Location: Food and Feed Safety ResearchTitle: Potential of near-infrared hyperspectral imaging in discriminating corn kernels infected with aflatoxigenic and non-aflatoxigenic Aspergillus flavus
|TAO, FEIFEI - Mississippi State University|
|YAO, HAIBO - Mississippi State University|
|HRUSKA, ZUZANA - Mississippi State University|
|KINCAID, RUSSELL - Mississippi State University|
|Rajasekaran, Kanniah - Rajah|
Submitted to: Proceedings of SPIE
Publication Type: Proceedings
Publication Acceptance Date: 4/30/2019
Publication Date: 4/30/2019
Citation: Tao, F., Yao, H., Hruska, Z., Kincaid, R., Rajasekaran, K., Bhatnagar, D. 2019. Potential of near-infrared hyperspectral imaging in discriminating corn kernels infected with aflatoxigenic and non-aflatoxigenic Aspergillus flavus. Proceedings of SPIE Vol. 11016, Sensing for Agriculture and Food Quality and Safety XI, 1101603. https://doi.org/10.1117/12.2521654.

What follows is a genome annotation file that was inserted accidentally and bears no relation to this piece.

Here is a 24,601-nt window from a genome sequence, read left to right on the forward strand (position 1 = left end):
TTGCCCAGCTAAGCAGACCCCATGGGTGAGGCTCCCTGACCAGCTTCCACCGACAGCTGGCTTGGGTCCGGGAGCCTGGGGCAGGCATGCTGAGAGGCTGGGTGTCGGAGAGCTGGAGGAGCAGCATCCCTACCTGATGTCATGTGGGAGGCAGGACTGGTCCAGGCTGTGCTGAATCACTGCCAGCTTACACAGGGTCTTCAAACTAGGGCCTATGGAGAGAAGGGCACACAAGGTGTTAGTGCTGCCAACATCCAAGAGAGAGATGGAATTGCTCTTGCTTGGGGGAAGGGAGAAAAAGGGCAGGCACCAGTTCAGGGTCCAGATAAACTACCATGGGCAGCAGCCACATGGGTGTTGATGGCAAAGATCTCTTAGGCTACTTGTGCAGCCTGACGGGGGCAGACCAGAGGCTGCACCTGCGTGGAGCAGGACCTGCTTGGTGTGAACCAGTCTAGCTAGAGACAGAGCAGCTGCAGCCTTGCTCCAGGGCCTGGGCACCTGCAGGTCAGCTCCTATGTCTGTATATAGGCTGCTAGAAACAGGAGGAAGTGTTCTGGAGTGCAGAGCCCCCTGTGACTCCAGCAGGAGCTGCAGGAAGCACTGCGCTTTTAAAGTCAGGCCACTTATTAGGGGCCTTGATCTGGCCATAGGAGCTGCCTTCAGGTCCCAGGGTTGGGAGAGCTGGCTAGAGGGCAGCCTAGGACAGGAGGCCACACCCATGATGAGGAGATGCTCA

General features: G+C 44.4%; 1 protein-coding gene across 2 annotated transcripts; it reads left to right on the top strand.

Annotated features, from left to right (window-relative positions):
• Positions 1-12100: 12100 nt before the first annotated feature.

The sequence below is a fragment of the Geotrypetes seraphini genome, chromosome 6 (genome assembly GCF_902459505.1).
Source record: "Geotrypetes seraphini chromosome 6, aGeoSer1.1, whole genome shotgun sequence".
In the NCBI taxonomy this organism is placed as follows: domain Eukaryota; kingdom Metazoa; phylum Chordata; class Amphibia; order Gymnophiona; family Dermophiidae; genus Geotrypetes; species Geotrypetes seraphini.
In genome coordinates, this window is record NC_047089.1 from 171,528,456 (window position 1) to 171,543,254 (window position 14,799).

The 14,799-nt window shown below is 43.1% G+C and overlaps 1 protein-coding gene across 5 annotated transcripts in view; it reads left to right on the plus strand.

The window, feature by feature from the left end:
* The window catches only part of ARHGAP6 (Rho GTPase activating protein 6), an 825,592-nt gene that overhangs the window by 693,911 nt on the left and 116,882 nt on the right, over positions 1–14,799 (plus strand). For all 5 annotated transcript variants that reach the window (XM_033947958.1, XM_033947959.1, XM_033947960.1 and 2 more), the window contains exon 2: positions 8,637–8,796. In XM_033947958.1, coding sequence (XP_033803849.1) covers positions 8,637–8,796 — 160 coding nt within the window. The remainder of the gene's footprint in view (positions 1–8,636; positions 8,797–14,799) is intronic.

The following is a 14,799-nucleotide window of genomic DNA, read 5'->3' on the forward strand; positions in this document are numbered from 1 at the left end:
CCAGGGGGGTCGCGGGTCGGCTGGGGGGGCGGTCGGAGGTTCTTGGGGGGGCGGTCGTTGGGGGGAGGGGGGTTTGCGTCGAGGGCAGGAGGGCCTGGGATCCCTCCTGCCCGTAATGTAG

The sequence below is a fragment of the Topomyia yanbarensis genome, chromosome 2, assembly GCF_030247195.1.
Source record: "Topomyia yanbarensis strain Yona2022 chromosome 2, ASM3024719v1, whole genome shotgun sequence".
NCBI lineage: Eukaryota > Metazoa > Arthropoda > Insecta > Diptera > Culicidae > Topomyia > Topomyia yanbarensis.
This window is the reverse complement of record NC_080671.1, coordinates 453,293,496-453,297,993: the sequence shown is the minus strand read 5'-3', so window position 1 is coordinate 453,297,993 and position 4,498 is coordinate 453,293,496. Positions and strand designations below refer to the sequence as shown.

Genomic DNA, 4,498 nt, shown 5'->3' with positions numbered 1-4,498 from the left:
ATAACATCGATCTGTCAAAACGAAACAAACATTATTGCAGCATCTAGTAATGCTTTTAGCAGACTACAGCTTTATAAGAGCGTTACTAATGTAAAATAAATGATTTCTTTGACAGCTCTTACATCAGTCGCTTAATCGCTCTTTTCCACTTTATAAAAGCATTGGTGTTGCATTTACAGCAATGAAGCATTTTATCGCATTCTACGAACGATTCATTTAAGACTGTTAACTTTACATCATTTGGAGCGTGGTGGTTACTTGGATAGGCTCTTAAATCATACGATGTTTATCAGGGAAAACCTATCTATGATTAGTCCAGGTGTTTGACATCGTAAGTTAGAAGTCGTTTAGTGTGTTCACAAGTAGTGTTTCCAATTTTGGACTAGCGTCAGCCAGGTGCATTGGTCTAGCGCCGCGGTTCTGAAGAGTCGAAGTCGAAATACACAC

Technical Abstract: The potential of near infrared (NIR) hyperspectral imaging over the 900-2500 nm spectral range was examined for discrimination of corn kernels inoculated with aflatoxigenic and nontoxigenic fungus in this study. The two A. flavus strains, toxigenic AF13 and non-toxigneic AF36 were used for artificial inoculation on corn kernels. A total of 400 corn kernels were included, namely, 4 treatments of corn kernels with each treatment consisting of 100 kernels. Each treatment of 100 kernels were artificially inoculated with AF13 or AF36 fungus and incubated at 30 °C for 3 and 8 days, separately. The mean spectra were extracted from the collected NIR hyperspectral images for individual corn kernels, and then based on the mean spectra, the principal component analysis combined with linear discriminant analysis (PCA-LDA) method was employed to establish the classification models. The pairwise classification models were established by the PCA-LDA method to discriminate the AF36-inocualted and the AF13-inoculated kernels at different incubation days. All the overall accuracies obtained by the pairwise models were =98.0%. A common model which takes the AF13-inoculated kernels at different incubation days as one class and the AF36-inoculated kernels at different incubation days as the second class, achieved an overall accuracy of 99.0% for the prediction samples. This indicates a great potential of using NIR hyperspectral imaging to classify corn kernels infected by aflatoxigenic and nontoxigenic fungus, regardless of different infection times.